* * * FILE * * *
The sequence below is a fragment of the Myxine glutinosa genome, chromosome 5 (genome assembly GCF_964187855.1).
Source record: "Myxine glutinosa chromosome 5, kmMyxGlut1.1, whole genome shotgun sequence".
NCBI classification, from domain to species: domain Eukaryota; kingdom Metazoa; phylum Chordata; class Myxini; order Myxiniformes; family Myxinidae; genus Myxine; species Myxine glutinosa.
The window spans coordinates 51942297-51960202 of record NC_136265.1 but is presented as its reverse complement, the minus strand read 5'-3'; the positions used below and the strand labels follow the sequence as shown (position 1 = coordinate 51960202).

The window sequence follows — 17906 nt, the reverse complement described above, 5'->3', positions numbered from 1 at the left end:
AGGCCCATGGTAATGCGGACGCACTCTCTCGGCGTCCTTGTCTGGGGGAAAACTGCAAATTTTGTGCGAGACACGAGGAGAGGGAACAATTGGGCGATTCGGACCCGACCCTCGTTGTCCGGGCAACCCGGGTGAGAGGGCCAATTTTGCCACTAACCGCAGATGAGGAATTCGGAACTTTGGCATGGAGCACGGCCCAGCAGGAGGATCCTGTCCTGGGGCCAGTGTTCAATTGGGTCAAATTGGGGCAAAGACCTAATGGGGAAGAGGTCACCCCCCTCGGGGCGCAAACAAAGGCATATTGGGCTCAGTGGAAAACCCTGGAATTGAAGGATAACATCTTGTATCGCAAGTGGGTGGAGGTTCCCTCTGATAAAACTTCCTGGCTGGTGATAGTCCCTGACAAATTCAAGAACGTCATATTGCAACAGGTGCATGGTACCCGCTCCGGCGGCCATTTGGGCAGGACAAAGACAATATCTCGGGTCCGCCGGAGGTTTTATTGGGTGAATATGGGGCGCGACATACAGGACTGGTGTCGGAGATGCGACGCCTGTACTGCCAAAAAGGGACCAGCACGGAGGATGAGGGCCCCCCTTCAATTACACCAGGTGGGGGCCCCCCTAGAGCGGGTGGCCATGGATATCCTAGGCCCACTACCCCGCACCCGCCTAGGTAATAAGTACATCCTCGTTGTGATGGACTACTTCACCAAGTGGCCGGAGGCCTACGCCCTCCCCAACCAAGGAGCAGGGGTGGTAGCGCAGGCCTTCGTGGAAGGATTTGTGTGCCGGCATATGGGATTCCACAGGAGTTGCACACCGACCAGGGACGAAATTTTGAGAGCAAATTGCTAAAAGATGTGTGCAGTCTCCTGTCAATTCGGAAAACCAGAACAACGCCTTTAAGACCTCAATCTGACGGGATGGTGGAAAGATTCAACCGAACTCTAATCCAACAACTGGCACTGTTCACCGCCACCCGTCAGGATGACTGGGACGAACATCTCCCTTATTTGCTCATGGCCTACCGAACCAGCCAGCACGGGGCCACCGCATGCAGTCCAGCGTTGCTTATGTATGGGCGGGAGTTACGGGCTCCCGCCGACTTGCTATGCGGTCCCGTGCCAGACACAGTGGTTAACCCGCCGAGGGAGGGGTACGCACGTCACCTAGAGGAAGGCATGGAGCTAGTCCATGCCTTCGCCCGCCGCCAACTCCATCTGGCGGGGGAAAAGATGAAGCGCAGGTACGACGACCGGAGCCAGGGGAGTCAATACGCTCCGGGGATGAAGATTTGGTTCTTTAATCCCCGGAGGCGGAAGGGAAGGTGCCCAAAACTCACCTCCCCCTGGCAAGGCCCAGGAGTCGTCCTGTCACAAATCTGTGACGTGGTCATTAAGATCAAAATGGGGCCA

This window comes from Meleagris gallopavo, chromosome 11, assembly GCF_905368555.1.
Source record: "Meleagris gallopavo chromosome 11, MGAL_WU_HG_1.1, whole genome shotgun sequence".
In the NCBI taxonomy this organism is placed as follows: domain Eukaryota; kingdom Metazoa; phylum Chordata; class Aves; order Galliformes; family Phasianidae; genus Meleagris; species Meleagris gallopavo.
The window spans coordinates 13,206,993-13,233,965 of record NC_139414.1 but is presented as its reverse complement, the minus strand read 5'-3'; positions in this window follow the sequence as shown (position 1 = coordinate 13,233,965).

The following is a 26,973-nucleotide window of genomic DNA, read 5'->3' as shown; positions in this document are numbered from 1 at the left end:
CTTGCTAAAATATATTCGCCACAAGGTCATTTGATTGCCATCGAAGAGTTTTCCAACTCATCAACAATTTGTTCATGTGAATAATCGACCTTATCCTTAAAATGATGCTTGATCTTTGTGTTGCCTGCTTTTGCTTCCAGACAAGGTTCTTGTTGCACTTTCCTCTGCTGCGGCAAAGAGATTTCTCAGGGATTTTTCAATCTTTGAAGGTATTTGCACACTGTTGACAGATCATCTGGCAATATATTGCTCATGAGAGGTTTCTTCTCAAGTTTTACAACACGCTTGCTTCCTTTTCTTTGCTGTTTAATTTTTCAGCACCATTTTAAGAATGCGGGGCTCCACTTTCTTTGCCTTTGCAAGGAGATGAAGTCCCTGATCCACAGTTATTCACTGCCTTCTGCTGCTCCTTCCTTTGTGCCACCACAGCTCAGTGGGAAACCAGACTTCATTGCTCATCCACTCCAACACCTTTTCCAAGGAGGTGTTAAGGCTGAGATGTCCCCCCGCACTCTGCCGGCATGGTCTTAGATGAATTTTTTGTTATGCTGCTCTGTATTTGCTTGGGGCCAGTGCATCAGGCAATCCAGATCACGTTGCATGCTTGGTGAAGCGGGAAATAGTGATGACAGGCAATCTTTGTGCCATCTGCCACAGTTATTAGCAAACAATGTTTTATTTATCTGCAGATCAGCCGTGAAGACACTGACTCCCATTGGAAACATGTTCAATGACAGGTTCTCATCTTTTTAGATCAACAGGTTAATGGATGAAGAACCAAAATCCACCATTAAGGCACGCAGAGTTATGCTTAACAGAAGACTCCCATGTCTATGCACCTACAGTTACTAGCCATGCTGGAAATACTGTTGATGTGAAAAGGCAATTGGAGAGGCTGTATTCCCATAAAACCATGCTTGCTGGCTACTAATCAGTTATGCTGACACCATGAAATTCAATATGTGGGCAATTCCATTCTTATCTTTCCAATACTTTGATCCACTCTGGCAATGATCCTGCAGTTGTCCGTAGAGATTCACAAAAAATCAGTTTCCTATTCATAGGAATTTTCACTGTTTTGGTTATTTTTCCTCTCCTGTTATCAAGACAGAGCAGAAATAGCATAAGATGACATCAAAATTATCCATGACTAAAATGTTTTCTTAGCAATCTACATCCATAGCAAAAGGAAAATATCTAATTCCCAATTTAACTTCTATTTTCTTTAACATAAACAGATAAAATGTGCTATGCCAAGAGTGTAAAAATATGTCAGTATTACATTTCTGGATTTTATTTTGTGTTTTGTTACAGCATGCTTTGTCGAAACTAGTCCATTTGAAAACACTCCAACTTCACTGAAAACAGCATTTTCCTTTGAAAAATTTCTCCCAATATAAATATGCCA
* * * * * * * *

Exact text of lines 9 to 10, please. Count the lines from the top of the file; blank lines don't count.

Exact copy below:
In the NCBI taxonomy this organism is placed as follows: domain Eukaryota; kingdom Metazoa; phylum Chordata; class Aves; order Galliformes; family Phasianidae; genus Meleagris; species Meleagris gallopavo.
The window spans coordinates 13,206,993-13,233,965 of record NC_139414.1 but is presented as its reverse complement, the minus strand read 5'-3'; positions in this window follow the sequence as shown (position 1 = coordinate 13,233,965).